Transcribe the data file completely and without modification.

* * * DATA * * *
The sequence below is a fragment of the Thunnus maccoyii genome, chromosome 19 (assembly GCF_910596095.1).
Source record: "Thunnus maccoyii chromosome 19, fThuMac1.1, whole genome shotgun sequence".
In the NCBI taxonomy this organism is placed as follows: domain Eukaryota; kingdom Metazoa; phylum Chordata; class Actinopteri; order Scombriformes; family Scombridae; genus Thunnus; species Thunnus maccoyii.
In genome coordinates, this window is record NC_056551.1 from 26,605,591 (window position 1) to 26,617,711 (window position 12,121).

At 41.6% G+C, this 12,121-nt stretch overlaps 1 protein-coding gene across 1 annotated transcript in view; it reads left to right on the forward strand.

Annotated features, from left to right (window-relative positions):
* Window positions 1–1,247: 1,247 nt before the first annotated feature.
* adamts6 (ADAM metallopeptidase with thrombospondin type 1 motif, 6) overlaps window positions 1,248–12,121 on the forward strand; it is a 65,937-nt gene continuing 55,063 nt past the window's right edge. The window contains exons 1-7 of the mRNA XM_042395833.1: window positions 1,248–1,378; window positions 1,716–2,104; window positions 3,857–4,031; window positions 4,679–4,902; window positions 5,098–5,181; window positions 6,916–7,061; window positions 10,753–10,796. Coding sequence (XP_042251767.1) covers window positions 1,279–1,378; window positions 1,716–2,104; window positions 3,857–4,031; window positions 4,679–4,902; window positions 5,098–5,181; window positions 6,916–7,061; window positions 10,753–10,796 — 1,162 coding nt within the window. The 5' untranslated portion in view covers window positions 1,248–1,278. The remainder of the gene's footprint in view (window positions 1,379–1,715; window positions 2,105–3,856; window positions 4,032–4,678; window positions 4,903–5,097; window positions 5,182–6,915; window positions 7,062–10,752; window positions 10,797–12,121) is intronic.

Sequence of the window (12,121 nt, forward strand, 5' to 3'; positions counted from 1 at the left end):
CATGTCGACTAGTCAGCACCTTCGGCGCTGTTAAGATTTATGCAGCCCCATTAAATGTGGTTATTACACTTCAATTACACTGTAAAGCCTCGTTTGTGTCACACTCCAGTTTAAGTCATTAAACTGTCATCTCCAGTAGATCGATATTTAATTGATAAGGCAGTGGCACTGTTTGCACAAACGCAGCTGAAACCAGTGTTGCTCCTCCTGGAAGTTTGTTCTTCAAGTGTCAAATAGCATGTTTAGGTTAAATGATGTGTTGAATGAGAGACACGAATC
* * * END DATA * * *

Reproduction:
The sequence below is a fragment of the Thunnus maccoyii genome, chromosome 19 (assembly GCF_910596095.1).
Source record: "Thunnus maccoyii chromosome 19, fThuMac1.1, whole genome shotgun sequence".
In the NCBI taxonomy this organism is placed as follows: domain Eukaryota; kingdom Metazoa; phylum Chordata; class Actinopteri; order Scombriformes; family Scombridae; genus Thunnus; species Thunnus maccoyii.
In genome coordinates, this window is record NC_056551.1 from 26,605,591 (window position 1) to 26,617,711 (window position 12,121).

At 41.6% G+C, this 12,121-nt stretch overlaps 1 protein-coding gene across 1 annotated transcript in view; it reads left to right on the forward strand.

Annotated features, from left to right (window-relative positions):
* Window positions 1–1,247: 1,247 nt before the first annotated feature.
* adamts6 (ADAM metallopeptidase with thrombospondin type 1 motif, 6) overlaps window positions 1,248–12,121 on the forward strand; it is a 65,937-nt gene continuing 55,063 nt past the window's right edge. The window contains exons 1-7 of the mRNA XM_042395833.1: window positions 1,248–1,378; window positions 1,716–2,104; window positions 3,857–4,031; window positions 4,679–4,902; window positions 5,098–5,181; window positions 6,916–7,061; window positions 10,753–10,796. Coding sequence (XP_042251767.1) covers window positions 1,279–1,378; window positions 1,716–2,104; window positions 3,857–4,031; window positions 4,679–4,902; window positions 5,098–5,181; window positions 6,916–7,061; window positions 10,753–10,796 — 1,162 coding nt within the window. The 5' untranslated portion in view covers window positions 1,248–1,278. The remainder of the gene's footprint in view (window positions 1,379–1,715; window positions 2,105–3,856; window positions 4,032–4,678; window positions 4,903–5,097; window positions 5,182–6,915; window positions 7,062–10,752; window positions 10,797–12,121) is intronic.

Sequence of the window (12,121 nt, forward strand, 5' to 3'; positions counted from 1 at the left end):
CATGTCGACTAGTCAGCACCTTCGGCGCTGTTAAGATTTATGCAGCCCCATTAAATGTGGTTATTACACTTCAATTACACTGTAAAGCCTCGTTTGTGTCACACTCCAGTTTAAGTCATTAAACTGTCATCTCCAGTAGATCGATATTTAATTGATAAGGCAGTGGCACTGTTTGCACAAACGCAGCTGAAACCAGTGTTGCTCCTCCTGGAAGTTTGTTCTTCAAGTGTCAAATAGCATGTTTAGGTTAAATGATGTGTTGAATGAGAGACACGAATC